One of the major issues with DLSS is that it’s kind of locked into Nvidia RTX GPUs and APIs. But we still don’t know how AMD’s FidelityFX Super Resolution technology is going to work, and how will it improve the overall Image quality, as compared to DLSS. AMD’s Super Resolution needs to work on all platforms, so it won’t make sense for the company to lock this feature.
To quote Eric Bergman, from a recent interview with TheStreet:
“We don’t have a lot of details that we want to talk about. So we called [our solution] FSR — FidelityFX Super Resolution. But we are committed to getting that feature implemented, and we’re working with ISVs at this point. I’ll just say AMD’s approach on these types of technologies is to make sure we have broad platform support, and not require proprietary solutions [to be supported by] the ISVs. And that’s the approach that we’re taking. So as we go through next year, you’ll get a lot more details on it.”
AMD has previously hinted that its super resolution tech could be based on Microsoft DirectML API, but at the same time AMD also revealed that this feature would launch as a part of the FidelityFX technology suit.
So it is still a bit unclear whether AMD has plans to stick to DirectML, or rather collaborate with game developers for their own implementation of the technology within their games. The company has been pretty tight lipped regarding this tech though.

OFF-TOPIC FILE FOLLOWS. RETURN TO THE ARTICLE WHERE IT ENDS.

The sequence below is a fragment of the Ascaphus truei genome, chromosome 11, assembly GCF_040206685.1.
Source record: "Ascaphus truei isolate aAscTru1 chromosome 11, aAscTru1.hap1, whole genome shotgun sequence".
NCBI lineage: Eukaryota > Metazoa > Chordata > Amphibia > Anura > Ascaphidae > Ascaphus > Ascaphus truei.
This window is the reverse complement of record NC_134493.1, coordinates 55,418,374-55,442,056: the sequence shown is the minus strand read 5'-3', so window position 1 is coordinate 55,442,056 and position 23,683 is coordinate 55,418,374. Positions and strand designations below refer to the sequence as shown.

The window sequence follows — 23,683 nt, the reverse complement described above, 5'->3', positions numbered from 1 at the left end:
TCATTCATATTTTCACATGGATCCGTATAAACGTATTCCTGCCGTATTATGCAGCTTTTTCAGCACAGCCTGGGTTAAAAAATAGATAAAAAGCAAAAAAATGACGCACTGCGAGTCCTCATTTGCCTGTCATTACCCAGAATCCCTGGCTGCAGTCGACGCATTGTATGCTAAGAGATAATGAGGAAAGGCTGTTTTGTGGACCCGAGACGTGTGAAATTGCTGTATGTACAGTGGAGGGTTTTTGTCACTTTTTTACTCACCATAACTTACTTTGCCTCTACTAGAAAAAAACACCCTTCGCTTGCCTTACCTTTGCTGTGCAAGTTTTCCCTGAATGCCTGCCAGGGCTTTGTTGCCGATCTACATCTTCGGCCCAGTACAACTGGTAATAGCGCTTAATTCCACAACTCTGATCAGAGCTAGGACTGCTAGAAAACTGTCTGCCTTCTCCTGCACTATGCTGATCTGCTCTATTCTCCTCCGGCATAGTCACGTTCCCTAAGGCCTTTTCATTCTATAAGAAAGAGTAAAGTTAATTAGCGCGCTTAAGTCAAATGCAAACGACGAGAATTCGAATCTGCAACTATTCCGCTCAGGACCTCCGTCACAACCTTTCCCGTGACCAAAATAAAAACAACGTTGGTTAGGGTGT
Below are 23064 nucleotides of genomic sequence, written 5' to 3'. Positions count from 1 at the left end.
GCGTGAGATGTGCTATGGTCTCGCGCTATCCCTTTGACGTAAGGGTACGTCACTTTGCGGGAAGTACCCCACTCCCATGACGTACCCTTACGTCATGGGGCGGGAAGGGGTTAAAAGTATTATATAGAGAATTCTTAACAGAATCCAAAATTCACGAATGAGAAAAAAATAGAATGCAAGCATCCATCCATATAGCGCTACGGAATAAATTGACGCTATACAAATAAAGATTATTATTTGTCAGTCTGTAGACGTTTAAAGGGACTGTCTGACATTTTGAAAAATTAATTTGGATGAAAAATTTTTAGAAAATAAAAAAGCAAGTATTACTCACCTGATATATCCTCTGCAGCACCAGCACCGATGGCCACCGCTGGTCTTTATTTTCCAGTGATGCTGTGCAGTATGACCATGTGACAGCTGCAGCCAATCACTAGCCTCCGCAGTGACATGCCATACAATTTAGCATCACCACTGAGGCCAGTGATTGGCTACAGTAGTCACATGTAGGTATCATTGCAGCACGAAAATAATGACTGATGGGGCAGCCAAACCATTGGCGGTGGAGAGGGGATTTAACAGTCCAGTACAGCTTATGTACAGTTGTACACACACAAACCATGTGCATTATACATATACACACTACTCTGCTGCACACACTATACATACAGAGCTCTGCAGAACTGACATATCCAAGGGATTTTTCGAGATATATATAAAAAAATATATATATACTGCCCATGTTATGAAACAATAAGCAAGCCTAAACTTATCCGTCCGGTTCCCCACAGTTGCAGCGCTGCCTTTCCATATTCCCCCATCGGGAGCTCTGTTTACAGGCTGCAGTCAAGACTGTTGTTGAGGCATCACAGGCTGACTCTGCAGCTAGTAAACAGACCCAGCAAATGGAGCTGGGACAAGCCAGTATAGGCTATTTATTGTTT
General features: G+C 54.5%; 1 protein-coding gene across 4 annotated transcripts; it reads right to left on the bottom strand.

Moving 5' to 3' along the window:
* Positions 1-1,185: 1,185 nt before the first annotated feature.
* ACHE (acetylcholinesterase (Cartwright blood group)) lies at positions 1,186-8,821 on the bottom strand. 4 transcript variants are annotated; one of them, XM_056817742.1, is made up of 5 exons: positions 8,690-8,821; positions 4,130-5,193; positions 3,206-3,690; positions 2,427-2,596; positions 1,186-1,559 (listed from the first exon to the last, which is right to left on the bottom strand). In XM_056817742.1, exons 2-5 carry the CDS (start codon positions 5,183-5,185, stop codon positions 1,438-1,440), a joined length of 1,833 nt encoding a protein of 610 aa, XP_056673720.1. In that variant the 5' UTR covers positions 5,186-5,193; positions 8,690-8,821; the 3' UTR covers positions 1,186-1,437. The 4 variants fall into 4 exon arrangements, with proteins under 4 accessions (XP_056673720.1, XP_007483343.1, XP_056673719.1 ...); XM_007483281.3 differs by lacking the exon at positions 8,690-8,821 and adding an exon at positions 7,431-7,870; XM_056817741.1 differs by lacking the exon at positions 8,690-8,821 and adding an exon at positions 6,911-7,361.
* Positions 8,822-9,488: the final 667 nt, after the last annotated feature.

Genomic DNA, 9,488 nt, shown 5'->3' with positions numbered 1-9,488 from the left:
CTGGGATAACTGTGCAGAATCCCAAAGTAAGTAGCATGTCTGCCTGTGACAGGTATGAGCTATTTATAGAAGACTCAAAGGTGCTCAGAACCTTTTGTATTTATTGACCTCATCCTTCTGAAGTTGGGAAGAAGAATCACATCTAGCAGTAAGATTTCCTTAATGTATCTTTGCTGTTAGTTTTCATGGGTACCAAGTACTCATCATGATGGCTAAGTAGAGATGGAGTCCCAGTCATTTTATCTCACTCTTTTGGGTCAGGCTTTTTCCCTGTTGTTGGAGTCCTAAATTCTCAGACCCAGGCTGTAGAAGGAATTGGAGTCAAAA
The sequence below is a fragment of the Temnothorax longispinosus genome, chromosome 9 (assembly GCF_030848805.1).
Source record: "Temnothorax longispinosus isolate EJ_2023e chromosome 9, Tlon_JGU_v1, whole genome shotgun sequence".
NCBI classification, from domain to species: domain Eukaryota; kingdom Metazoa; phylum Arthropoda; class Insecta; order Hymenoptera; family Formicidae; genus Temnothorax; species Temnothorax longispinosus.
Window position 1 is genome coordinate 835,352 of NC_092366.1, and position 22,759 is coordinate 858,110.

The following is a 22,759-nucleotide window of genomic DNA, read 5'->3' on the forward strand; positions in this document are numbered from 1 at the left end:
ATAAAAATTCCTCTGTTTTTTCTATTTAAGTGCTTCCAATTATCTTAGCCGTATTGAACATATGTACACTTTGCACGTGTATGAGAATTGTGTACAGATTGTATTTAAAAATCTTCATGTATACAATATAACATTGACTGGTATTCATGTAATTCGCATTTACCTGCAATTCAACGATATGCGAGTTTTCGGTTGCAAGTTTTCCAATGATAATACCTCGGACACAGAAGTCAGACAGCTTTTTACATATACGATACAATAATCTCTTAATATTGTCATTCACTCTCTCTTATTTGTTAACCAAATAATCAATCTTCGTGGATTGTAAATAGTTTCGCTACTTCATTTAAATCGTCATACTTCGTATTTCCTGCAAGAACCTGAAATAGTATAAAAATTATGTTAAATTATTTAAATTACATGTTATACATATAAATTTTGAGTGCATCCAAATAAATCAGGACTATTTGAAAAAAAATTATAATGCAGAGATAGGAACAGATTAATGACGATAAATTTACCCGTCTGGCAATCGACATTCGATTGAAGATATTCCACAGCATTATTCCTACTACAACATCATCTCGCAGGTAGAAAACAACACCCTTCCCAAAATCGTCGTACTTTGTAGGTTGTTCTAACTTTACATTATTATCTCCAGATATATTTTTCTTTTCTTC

However, to quote El Chapuzas Informatico:
“The counterpart of this technology under the AMD seal, now known as FidelityFX Super Resolution, would arrive sometime in spring, that will leverage the DirectML Software API to try to compete with the Nvidia DLSS to deliver a noticeable performance improvement without deteriorating visual quality, although Nvidia GeForce RTX graphics would also have access to this technology (since it is not part of AMD graphics drivers), although in the case of AMD GPUs performance should be better when leveraging 128 MB Infinity Cache memory.”
“Microsoft consoles, Xbox Series X|S also take advantage of this technology, which is evident since the API is from Microsoft (within DirectX 12) and AMD hardware will support you, allowing you to deliver more stable performance without drastically reducing game graphics.”
The ubiquity of DirectX also suggests that AMD’s FidelityFX Super Resolution tech could have a much higher adoption rate than DLSS.
It also appears that AMD’s FidelityFX likely won’t just be a resolution upsampling either. When AMD announced the RX 6000-series GPUs, the company said that it was working with game developers to implement a number of features like Ambient Occlusion, Variable Shading, and Contrast Adaptive Sharpening.
Some of these features are already available in games like World of Warcraft: Shadowlands and Horizon: Zero Dawn.
With FidelityFX, AMD plans to make their cards much more competitive against Nvidia RTX 3000-series graphics cards. But how much they’ll cut into Nvidia’s advantage, still remains to be seen.
If AMD can give its RDNA2-based GPUs the same upscaling technique, then team red will have a chance to cut into Nvidia’s market share. AMD already has a slight advantage when it comes to cost and the power consumption of its GPUs. If AMD can develop its FidelityFx Super Resolution technique well enough, it may just be able to give Nvidia a run for its money. But of course, we’ll have to wait and find out.
Stay tuned for more tech news!